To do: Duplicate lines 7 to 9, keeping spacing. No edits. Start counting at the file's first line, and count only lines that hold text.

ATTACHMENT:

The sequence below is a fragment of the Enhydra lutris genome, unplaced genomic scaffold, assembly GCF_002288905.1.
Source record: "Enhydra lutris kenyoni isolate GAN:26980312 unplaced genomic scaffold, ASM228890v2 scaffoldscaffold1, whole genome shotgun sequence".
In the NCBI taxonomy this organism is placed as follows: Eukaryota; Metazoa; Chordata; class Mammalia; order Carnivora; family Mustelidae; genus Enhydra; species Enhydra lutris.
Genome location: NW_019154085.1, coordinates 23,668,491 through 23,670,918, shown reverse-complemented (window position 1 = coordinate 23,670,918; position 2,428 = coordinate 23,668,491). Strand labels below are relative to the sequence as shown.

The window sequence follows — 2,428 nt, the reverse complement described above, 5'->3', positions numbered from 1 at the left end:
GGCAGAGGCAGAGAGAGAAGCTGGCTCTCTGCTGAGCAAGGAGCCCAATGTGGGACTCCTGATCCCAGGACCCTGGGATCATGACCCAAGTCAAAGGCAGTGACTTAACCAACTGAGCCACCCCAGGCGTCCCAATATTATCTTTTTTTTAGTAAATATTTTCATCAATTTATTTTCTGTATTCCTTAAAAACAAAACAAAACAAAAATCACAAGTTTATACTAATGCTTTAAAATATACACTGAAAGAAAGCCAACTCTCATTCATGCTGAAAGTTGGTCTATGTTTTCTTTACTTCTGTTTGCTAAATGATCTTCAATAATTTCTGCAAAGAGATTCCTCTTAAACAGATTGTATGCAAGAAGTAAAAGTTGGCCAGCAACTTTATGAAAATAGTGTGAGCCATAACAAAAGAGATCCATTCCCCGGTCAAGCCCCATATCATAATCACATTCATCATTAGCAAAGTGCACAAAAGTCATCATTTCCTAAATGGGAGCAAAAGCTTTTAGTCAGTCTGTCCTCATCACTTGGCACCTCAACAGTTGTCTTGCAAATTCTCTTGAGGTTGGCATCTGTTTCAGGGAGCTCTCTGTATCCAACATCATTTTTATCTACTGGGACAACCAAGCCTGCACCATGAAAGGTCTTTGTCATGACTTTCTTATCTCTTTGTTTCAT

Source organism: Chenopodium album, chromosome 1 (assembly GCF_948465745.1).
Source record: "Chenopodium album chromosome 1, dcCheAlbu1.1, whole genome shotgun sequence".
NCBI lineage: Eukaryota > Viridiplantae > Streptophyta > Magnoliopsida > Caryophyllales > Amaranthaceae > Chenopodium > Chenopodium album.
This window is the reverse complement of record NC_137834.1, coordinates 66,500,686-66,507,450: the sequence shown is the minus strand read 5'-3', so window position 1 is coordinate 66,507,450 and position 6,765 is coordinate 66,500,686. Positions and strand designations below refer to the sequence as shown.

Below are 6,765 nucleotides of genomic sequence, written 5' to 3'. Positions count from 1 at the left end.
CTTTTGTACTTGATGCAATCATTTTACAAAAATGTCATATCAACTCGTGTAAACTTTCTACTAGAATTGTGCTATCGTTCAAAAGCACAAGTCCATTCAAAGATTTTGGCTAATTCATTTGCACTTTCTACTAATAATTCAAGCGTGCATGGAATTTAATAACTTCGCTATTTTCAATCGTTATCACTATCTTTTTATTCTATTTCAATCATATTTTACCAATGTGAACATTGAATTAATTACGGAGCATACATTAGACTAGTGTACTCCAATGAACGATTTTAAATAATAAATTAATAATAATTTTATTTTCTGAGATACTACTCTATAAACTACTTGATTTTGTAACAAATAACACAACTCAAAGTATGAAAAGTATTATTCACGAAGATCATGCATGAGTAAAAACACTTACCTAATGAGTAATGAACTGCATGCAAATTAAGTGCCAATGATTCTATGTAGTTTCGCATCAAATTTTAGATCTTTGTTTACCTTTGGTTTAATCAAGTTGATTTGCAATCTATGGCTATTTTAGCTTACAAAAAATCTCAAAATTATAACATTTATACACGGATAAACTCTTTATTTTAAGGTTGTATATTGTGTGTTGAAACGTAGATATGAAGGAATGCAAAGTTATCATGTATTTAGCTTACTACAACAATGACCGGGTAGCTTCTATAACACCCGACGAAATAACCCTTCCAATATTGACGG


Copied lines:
Source organism: Chenopodium album, chromosome 1 (assembly GCF_948465745.1).
Source record: "Chenopodium album chromosome 1, dcCheAlbu1.1, whole genome shotgun sequence".
NCBI lineage: Eukaryota > Viridiplantae > Streptophyta > Magnoliopsida > Caryophyllales > Amaranthaceae > Chenopodium > Chenopodium album.